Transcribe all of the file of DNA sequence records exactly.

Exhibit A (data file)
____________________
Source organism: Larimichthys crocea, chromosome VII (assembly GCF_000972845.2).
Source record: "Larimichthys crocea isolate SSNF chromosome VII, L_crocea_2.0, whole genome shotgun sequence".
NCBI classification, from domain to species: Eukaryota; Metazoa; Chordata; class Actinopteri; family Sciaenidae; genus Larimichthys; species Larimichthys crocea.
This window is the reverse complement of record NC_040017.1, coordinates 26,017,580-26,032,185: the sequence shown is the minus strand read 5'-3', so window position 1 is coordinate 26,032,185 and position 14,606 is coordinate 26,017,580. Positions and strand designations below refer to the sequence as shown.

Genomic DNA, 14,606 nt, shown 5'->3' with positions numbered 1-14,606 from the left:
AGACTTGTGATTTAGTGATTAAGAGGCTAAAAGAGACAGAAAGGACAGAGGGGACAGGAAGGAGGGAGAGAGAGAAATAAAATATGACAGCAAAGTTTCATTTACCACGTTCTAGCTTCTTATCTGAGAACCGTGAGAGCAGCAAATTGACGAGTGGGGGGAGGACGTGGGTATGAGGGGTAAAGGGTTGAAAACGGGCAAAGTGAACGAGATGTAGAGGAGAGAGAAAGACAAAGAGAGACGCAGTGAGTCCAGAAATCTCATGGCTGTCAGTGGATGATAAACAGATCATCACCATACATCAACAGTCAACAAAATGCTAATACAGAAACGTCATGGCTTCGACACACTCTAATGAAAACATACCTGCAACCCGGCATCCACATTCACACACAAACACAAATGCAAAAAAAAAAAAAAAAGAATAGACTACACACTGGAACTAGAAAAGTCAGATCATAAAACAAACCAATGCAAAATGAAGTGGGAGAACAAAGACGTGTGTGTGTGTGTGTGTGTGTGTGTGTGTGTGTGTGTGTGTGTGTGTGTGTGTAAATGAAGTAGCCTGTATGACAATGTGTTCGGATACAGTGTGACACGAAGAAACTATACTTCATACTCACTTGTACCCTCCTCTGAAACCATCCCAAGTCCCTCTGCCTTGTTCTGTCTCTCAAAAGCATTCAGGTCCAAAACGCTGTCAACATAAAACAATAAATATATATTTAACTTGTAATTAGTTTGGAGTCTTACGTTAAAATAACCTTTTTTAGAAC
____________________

Source organism: Larimichthys crocea, chromosome VII (assembly GCF_000972845.2).
Source record: "Larimichthys crocea isolate SSNF chromosome VII, L_crocea_2.0, whole genome shotgun sequence".
NCBI classification, from domain to species: Eukaryota; Metazoa; Chordata; class Actinopteri; family Sciaenidae; genus Larimichthys; species Larimichthys crocea.
This window is the reverse complement of record NC_040017.1, coordinates 26,017,580-26,032,185: the sequence shown is the minus strand read 5'-3', so window position 1 is coordinate 26,032,185 and position 14,606 is coordinate 26,017,580. Positions and strand designations below refer to the sequence as shown.

Genomic DNA, 14,606 nt, shown 5'->3' with positions numbered 1-14,606 from the left:
AGACTTGTGATTTAGTGATTAAGAGGCTAAAAGAGACAGAAAGGACAGAGGGGACAGGAAGGAGGGAGAGAGAGAAATAAAATATGACAGCAAAGTTTCATTTACCACGTTCTAGCTTCTTATCTGAGAACCGTGAGAGCAGCAAATTGACGAGTGGGGGGAGGACGTGGGTATGAGGGGTAAAGGGTTGAAAACGGGCAAAGTGAACGAGATGTAGAGGAGAGAGAAAGACAAAGAGAGACGCAGTGAGTCCAGAAATCTCATGGCTGTCAGTGGATGATAAACAGATCATCACCATACATCAACAGTCAACAAAATGCTAATACAGAAACGTCATGGCTTCGACACACTCTAATGAAAACATACCTGCAACCCGGCATCCACATTCACACACAAACACAAATGCAAAAAAAAAAAAAAAAGAATAGACTACACACTGGAACTAGAAAAGTCAGATCATAAAACAAACCAATGCAAAATGAAGTGGGAGAACAAAGACGTGTGTGTGTGTGTGTGTGTGTGTGTGTGTGTGTGTGTGTGTGTGTGTGTGTGTAAATGAAGTAGCCTGTATGACAATGTGTTCGGATACAGTGTGACACGAAGAAACTATACTTCATACTCACTTGTACCCTCCTCTGAAACCATCCCAAGTCCCTCTGCCTTGTTCTGTCTCTCAAAAGCATTCAGGTCCAAAACGCTGTCAACATAAAACAATAAATATATATTTAACTTGTAATTAGTTTGGAGTCTTACGTTAAAATAACCTTTTTTAGAAC